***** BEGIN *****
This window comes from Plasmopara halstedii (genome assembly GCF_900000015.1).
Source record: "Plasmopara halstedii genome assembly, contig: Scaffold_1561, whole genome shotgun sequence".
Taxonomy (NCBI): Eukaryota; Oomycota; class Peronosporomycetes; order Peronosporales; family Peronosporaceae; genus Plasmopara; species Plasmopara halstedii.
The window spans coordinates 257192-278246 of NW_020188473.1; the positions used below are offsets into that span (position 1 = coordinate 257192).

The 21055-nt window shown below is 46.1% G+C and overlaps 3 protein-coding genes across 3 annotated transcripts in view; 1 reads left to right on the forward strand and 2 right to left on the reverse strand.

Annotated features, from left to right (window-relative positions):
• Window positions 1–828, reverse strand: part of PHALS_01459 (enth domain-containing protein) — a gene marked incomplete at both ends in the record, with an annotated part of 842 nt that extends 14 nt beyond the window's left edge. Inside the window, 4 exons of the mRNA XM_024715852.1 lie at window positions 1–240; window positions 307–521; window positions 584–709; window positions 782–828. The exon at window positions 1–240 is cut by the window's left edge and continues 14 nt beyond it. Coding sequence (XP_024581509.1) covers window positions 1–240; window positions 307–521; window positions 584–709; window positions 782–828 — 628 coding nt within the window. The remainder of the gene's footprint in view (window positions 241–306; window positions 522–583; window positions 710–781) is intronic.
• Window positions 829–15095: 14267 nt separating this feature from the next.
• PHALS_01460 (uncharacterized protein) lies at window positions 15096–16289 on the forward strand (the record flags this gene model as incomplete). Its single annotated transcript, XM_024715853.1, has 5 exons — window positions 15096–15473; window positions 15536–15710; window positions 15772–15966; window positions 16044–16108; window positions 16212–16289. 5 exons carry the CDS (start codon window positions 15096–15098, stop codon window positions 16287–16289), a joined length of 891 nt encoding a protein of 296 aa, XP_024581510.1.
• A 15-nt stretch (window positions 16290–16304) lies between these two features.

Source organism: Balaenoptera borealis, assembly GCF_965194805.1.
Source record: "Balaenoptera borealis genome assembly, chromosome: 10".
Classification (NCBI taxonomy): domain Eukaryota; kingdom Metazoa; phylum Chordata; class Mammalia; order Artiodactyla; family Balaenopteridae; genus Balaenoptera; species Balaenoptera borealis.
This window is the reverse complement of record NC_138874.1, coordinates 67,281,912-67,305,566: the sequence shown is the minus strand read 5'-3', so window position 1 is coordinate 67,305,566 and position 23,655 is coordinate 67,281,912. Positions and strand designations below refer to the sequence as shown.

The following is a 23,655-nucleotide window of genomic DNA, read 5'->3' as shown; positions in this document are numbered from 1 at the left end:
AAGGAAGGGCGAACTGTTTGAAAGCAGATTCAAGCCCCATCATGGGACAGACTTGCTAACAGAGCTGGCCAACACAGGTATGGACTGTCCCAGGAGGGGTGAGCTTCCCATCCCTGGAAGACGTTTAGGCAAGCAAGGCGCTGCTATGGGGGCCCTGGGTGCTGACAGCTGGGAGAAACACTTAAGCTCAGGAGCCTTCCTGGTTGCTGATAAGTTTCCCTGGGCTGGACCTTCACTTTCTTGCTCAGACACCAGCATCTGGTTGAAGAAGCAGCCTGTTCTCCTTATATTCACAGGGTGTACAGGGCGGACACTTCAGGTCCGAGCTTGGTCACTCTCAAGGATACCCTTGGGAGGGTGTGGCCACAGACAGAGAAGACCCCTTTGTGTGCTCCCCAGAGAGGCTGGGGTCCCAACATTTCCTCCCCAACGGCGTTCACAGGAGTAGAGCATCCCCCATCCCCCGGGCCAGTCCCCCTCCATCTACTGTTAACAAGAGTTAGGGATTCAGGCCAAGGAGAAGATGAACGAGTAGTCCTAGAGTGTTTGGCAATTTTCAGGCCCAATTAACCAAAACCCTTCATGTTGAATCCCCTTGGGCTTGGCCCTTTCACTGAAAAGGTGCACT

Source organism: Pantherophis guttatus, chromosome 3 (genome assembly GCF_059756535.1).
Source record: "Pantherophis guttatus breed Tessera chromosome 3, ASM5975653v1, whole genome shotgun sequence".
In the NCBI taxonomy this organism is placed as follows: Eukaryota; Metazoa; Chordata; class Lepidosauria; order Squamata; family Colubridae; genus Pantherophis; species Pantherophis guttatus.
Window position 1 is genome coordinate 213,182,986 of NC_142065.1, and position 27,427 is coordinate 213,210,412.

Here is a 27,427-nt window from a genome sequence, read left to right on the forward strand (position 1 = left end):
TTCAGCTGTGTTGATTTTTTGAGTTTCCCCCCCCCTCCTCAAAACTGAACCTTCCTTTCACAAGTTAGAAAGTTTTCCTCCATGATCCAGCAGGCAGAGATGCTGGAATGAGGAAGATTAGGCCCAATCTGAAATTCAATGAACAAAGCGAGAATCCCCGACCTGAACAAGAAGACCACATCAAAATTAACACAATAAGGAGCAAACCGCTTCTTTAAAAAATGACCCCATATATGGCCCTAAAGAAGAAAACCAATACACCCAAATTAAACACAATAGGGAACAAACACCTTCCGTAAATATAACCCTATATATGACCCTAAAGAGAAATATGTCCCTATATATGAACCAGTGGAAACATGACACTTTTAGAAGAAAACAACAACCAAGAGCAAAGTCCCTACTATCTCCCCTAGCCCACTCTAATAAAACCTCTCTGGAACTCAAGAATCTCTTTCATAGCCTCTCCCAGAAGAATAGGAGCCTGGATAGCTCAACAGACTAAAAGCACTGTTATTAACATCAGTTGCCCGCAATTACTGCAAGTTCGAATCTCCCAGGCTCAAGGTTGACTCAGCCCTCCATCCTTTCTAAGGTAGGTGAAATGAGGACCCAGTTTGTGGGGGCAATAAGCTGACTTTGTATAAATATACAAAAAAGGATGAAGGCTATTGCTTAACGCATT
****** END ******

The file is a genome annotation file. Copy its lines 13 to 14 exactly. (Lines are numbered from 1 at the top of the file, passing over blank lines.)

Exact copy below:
Classification (NCBI taxonomy): domain Eukaryota; kingdom Metazoa; phylum Chordata; class Mammalia; order Artiodactyla; family Balaenopteridae; genus Balaenoptera; species Balaenoptera borealis.
This window is the reverse complement of record NC_138874.1, coordinates 67,281,912-67,305,566: the sequence shown is the minus strand read 5'-3', so window position 1 is coordinate 67,305,566 and position 23,655 is coordinate 67,281,912. Positions and strand designations below refer to the sequence as shown.